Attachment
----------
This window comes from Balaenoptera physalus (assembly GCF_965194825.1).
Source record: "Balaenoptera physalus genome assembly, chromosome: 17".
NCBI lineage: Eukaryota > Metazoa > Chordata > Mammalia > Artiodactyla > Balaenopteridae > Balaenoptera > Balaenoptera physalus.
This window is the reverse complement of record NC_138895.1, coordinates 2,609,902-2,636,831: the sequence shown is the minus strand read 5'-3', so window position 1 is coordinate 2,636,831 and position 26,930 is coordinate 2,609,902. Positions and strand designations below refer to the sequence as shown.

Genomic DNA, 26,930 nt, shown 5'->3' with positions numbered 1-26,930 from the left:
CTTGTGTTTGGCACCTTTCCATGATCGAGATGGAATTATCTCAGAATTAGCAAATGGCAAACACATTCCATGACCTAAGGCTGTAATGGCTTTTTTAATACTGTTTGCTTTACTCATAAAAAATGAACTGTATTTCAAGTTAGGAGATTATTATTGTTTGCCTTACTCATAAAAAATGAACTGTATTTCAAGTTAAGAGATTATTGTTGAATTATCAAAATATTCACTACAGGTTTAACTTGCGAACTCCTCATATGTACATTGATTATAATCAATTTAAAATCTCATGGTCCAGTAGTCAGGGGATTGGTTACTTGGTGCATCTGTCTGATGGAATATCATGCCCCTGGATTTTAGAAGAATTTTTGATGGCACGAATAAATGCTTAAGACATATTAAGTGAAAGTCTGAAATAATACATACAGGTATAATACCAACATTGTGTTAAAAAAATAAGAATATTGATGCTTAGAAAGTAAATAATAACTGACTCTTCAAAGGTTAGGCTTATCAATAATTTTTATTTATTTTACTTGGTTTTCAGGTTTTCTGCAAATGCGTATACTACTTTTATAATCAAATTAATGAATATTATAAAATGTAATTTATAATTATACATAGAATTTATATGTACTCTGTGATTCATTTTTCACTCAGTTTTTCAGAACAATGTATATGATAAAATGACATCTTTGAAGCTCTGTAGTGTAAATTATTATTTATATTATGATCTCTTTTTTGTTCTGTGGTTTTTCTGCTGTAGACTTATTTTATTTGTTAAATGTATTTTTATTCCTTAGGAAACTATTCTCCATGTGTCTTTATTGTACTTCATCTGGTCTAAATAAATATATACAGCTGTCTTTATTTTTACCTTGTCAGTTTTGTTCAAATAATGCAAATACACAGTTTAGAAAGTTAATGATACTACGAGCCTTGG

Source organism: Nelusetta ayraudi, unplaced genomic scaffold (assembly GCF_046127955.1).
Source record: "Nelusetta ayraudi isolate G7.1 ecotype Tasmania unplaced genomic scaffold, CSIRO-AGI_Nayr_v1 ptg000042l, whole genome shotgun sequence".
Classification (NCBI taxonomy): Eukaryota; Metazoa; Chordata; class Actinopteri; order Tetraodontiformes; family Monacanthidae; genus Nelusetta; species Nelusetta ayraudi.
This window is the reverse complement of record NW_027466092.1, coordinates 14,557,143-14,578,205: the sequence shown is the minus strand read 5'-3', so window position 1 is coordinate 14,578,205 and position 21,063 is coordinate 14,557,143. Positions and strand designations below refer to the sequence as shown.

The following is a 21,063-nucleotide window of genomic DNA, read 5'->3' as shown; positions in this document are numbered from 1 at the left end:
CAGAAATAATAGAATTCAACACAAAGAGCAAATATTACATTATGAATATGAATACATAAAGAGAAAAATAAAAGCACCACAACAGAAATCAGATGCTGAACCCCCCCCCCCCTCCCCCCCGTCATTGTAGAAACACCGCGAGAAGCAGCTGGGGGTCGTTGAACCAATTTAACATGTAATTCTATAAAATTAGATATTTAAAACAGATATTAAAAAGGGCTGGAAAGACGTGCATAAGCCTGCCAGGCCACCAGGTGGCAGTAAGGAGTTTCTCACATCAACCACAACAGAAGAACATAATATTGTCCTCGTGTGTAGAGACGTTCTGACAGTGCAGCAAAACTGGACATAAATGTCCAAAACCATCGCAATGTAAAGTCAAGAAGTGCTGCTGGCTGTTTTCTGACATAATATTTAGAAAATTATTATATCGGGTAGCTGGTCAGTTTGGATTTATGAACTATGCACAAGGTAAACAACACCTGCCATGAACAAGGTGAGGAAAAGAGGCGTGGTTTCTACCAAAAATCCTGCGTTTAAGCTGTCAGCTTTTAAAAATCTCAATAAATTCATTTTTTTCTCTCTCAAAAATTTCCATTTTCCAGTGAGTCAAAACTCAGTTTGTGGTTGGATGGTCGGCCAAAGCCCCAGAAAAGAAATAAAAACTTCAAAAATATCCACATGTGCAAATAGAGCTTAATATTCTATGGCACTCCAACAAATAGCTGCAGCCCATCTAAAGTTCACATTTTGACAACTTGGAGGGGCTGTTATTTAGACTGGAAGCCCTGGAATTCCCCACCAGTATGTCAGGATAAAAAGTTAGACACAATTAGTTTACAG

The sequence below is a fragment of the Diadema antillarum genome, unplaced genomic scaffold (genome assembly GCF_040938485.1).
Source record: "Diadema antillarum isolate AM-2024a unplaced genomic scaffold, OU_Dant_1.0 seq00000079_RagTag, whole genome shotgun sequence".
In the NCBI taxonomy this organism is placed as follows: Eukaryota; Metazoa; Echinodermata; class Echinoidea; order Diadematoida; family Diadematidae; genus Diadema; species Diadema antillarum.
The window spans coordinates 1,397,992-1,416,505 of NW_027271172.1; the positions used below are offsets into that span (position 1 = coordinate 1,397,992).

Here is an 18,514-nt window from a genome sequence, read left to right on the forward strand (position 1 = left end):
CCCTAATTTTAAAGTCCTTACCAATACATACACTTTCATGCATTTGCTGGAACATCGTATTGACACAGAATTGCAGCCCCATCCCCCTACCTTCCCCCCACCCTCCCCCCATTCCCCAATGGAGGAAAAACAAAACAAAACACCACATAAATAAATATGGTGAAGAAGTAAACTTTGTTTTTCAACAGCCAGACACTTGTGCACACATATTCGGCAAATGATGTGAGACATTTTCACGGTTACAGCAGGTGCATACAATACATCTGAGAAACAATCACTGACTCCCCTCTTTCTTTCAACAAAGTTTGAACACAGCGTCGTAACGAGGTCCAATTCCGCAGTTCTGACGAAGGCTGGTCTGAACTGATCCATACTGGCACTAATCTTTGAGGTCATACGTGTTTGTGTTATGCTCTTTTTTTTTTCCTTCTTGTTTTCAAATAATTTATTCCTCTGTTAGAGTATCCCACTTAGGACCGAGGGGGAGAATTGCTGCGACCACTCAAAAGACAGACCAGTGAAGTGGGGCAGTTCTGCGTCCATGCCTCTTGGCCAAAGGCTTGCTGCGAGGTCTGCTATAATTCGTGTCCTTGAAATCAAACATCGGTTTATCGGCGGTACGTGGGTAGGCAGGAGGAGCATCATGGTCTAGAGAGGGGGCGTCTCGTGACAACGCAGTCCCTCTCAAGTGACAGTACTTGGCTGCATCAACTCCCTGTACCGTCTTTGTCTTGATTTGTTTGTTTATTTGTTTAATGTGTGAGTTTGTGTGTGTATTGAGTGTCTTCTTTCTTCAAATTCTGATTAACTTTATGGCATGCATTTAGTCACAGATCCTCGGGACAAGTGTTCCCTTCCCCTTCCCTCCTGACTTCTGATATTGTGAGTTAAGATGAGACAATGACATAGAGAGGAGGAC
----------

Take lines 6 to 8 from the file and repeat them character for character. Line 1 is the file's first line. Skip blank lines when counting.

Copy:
CTTGTGTTTGGCACCTTTCCATGATCGAGATGGAATTATCTCAGAATTAGCAAATGGCAAACACATTCCATGACCTAAGGCTGTAATGGCTTTTTTAATACTGTTTGCTTTACTCATAAAAAATGAACTGTATTTCAAGTTAGGAGATTATTATTGTTTGCCTTACTCATAAAAAATGAACTGTATTTCAAGTTAAGAGATTATTGTTGAATTATCAAAATATTCACTACAGGTTTAACTTGCGAACTCCTCATATGTACATTGATTATAATCAATTTAAAATCTCATGGTCCAGTAGTCAGGGGATTGGTTACTTGGTGCATCTGTCTGATGGAATATCATGCCCCTGGATTTTAGAAGAATTTTTGATGGCACGAATAAATGCTTAAGACATATTAAGTGAAAGTCTGAAATAATACATACAGGTATAATACCAACATTGTGTTAAAAAAATAAGAATATTGATGCTTAGAAAGTAAATAATAACTGACTCTTCAAAGGTTAGGCTTATCAATAATTTTTATTTATTTTACTTGGTTTTCAGGTTTTCTGCAAATGCGTATACTACTTTTATAATCAAATTAATGAATATTATAAAATGTAATTTATAATTATACATAGAATTTATATGTACTCTGTGATTCATTTTTCACTCAGTTTTTCAGAACAATGTATATGATAAAATGACATCTTTGAAGCTCTGTAGTGTAAATTATTATTTATATTATGATCTCTTTTTTGTTCTGTGGTTTTTCTGCTGTAGACTTATTTTATTTGTTAAATGTATTTTTATTCCTTAGGAAACTATTCTCCATGTGTCTTTATTGTACTTCATCTGGTCTAAATAAATATATACAGCTGTCTTTATTTTTACCTTGTCAGTTTTGTTCAAATAATGCAAATACACAGTTTAGAAAGTTAATGATACTACGAGCCTTGG

Source organism: Nelusetta ayraudi, unplaced genomic scaffold (assembly GCF_046127955.1).
Source record: "Nelusetta ayraudi isolate G7.1 ecotype Tasmania unplaced genomic scaffold, CSIRO-AGI_Nayr_v1 ptg000042l, whole genome shotgun sequence".